Ten people were rescued and as many as 80 homes buried in Atami, where hundreds of firefighters, military troops and three coast guard ships worked from daybreak Saturday to try to reach those believed to be trapped or carried away by the mudslide.
The deluge crashed down a mountainside into rows of houses following heavy rains that began several days ago. Bystanders, their gasps of horror audible, caught the scene on cell phone video. Witnesses said they heard a giant roar and then watched helplessly as homes got gobbled up by the muddy waves.
The two people confirmed dead, both women, had been swept to the sea and were found by the coast guard, said Tatsushi Ueda, a Shizuoka prefecture official in charge of disaster prevention.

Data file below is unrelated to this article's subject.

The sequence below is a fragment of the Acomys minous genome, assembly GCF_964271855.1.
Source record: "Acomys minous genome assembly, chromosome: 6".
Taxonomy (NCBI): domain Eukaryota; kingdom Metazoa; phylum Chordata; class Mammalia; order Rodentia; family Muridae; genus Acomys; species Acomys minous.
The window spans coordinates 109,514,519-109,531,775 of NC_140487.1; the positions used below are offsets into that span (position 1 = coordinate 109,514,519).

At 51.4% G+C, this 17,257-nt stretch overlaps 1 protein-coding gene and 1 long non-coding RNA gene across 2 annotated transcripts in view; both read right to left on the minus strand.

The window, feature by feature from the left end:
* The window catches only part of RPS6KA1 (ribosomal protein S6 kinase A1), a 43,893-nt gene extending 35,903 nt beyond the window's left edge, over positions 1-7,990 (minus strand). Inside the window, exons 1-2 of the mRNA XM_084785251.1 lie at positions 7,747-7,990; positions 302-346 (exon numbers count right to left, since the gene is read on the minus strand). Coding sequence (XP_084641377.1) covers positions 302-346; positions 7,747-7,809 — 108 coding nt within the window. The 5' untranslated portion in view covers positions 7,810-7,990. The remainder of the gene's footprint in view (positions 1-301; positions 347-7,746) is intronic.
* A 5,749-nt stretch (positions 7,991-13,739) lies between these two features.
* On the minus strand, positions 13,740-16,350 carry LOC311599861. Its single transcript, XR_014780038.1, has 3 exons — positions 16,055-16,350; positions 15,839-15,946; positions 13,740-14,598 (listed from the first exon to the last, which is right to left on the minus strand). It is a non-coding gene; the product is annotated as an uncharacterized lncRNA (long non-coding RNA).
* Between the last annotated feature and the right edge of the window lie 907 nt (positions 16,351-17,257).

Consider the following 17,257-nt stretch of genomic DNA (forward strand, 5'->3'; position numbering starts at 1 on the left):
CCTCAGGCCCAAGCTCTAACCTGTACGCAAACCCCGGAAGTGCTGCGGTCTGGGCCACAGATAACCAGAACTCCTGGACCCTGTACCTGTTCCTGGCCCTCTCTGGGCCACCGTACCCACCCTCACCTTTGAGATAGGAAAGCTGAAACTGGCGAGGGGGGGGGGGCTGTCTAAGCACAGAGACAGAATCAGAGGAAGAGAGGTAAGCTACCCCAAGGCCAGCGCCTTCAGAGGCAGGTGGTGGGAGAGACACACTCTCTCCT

Of the 10 who were rescued, one suffered minor injuries. In Atami, 121 people had been evacuated, said Ueda.
Prime Minister Yoshihide Suga has set up a task force for the rescue effort.
Atami is a quaint seaside resort area in Shizuoka prefecture, about 100 kilometers (60 miles) southwest of Tokyo. The area that was hit by the mudslide, Izusan, includes hot springs, residential areas, shopping streets and a famous shrine.